On a Saturday afternoon last January, Congresswoman Debbie Wasserman Schultz was pulling out of her Florida driveway, taking her 7-year-old daughter, Shelby, on an hour-long drive to a soccer tournament. Her BlackBerry buzzed, and as she glanced down, the message from one of her staffers made her throw on the brakes: “Gabby Giffords shot???”

Debbie, the petite, blond dynamo who would soon become chair of the Democratic National Committee (in part due to “her ability to deal with adversity,” as Vice President Biden has put it), isn’t easily thrown by crisis. But this was different. “It was like someone gave me a hard kick in the stomach,” she recalls. Months later, her voice still quivers with emotion.

The rest of the world was hearing the shocking news, too. A young man, Jared Lee Loughner, had inexplicably walked up to Representative Gabrielle Giffords, the 40-year-old Arizona Congresswoman, at a Tucson, AZ, shopping center and shot her in the head. Then Loughner had killed six others, including Gabby’s outreach director, 30-year-old Gabriel Zimmerman, and Christina-Taylor Green, a 9-year-old girl born on September 11, 2001.

Debbie struggled to keep her eyes on the road. “I had my iPad on the passenger seat; I was desperately Googling as I was driving; I was crying,” she says, remembering how she kept hitting the Refresh button on Google News, searching for more details about the shooting and Gabby’s status. In the backseat, Shelby kept asking, “What’s the matter, Mommy?” Determined to shield her daughter from the news until she knew more, “I kept the radio low the whole time,” Debbie recalls. “She knows Gabby — our families are close!”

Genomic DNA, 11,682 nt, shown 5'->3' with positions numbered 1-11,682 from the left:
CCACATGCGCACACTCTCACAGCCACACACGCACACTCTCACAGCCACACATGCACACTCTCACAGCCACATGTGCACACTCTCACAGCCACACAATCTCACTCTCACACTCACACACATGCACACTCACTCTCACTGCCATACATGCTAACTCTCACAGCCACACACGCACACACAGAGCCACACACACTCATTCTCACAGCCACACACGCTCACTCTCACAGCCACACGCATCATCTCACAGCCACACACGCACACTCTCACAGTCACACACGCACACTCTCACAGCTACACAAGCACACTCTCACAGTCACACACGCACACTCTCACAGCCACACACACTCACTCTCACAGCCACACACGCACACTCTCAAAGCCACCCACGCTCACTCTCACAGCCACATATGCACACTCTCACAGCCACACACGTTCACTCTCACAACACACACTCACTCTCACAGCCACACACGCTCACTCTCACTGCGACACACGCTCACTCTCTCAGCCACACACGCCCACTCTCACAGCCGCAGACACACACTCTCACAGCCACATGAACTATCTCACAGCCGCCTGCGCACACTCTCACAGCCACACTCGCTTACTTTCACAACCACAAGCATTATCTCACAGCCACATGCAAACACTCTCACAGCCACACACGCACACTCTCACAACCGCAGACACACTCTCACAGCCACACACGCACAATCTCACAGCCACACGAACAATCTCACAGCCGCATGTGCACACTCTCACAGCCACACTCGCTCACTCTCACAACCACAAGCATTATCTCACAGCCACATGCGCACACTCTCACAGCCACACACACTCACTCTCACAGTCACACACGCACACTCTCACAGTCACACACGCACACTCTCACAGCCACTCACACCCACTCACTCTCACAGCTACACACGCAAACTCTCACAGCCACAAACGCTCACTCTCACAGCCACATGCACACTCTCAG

Then came reports that Gabby had died. Debbie began to weep openly, unable to hide her emotions anymore. “I was crying and driving, trying to hold it together,” she says. At home, her husband, Steve, worried not only about their friends — he, too, was close to Gabby and her husband, NASA shuttle commander Mark E. Kelly — but also that his wife was so distraught that it was dangerous for her to be behind the wheel. He kept calling her cell phone. “Debbie, turn around!” he urged. “You’re in no condition to drive.”

At the very same moment, Senator Kirsten Gillibrand was sitting down with her husband, Jonathan, for lunch. The New York Senator, close to both Debbie and Gabby, was the third member of one of Washington’s most powerful friendships. Just the week before, the Gillibrands had been at Matchbox, a popular Washington, DC, restaurant, with Gabby and Mark for pizza and beer. In a modern reversal of traditional roles, it had been the women who talked shop during the entire meal — about Gabby’s bruising reelection in politically polarized southern Arizona, where her opponent had posed with a machine gun in his campaign posters. “[We discussed] how aggressive and grueling it had been,” Kirsten remembers, “how you have to rise above the challenges and stand up for what you care about, and present a vision for your state and your district.”

Faith was another subject that came up that evening. Gabby and her husband had just returned from a long-awaited family trip to Rome, where they had gone to the Vatican. “It was such a beautiful, rewarding spiritual moment for them,” Kirsten says, remembering how the couple’s happiness that evening was almost infectious. When she heard the news of the shooting, “I just sat there, crying,” she says in a voice as high and fast as Debbie’s is deep and slow. “My husband — all he did was hold me. We’d just seen Gabby! It was so raw and so real.” But when the false reports came in that Gabby had not survived, the Senator’s inner pit bull came out. She was not about to mourn her friend on the basis of Internet rumors. “I just would not believe Gabby was dead,” she says, displaying the steely determination that saw her through a media mud fight after her appointment to the Senate. “I kept saying to my husband, ‘We don’t know for sure.’ ” When she talked with colleagues during that fraught time, Kirsten remembers, they kept reassuring each other: “She is going to be OK. She is going to be OK.”